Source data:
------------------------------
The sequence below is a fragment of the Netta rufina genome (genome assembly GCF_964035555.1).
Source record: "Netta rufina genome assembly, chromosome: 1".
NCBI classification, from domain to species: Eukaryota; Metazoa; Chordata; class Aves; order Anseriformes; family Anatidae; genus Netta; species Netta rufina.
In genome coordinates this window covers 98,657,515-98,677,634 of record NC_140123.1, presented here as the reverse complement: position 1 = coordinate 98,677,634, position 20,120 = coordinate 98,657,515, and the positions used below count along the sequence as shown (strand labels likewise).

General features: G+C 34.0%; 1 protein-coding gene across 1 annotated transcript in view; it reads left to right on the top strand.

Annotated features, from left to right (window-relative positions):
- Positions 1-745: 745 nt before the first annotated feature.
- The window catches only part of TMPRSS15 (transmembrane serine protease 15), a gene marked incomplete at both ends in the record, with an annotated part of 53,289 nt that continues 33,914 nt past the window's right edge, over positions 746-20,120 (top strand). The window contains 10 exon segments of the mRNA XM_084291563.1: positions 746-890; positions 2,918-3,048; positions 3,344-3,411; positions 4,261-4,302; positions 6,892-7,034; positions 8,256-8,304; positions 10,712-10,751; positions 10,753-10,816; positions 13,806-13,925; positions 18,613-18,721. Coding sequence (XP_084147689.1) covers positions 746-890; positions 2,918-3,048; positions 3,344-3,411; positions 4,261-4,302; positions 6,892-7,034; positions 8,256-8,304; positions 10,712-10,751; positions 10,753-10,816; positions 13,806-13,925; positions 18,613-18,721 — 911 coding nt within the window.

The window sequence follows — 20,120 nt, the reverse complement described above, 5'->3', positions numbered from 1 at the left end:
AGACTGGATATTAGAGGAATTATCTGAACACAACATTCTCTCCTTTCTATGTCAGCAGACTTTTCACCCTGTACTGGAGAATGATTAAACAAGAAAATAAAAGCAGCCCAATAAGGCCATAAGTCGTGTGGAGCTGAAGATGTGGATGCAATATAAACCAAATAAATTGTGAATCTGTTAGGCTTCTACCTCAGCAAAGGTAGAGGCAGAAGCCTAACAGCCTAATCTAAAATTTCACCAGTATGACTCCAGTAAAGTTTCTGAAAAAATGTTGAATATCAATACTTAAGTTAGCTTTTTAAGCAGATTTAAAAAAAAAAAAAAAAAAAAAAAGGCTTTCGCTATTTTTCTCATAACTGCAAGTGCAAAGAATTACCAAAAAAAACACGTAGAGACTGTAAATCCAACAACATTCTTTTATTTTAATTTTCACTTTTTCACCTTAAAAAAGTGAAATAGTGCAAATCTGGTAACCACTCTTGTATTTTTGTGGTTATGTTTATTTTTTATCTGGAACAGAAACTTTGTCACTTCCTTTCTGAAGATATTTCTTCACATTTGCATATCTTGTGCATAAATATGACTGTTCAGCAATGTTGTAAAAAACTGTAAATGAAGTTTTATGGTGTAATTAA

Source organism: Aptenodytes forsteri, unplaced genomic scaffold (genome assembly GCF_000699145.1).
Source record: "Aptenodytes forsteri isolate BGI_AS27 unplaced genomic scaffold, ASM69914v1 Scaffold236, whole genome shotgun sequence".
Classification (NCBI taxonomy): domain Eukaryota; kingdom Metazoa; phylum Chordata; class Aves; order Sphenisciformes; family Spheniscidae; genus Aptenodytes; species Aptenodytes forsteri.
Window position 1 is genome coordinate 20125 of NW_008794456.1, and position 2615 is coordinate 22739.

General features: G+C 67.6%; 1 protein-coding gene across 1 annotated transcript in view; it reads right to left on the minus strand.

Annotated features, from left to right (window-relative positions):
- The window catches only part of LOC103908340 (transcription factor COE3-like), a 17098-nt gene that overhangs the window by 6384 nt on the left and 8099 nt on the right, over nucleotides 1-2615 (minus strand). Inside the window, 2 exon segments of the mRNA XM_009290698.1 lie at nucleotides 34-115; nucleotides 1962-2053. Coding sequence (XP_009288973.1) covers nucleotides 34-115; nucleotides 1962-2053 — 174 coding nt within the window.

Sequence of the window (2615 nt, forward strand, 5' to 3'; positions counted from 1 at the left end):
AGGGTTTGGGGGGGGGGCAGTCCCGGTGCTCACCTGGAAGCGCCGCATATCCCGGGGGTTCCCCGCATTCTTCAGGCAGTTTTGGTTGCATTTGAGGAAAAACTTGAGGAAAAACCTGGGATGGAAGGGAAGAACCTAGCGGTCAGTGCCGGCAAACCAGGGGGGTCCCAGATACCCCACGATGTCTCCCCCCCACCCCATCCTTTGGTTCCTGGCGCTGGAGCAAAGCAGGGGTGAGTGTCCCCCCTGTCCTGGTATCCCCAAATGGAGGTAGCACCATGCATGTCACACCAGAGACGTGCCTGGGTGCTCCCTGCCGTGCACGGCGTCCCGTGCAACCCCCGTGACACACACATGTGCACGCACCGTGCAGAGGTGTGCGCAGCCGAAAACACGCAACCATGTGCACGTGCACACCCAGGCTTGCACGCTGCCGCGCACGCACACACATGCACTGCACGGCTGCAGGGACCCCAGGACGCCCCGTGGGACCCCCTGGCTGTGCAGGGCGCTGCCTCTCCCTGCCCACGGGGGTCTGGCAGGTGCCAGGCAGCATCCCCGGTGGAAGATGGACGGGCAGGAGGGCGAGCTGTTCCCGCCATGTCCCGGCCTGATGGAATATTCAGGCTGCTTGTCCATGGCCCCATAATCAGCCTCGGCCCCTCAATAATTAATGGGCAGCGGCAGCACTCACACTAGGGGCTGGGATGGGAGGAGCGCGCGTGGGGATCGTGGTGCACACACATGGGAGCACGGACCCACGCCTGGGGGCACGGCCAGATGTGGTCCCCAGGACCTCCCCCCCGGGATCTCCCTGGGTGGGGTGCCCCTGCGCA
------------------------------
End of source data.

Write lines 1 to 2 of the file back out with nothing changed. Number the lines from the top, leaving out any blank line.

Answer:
The sequence below is a fragment of the Netta rufina genome (genome assembly GCF_964035555.1).
Source record: "Netta rufina genome assembly, chromosome: 1".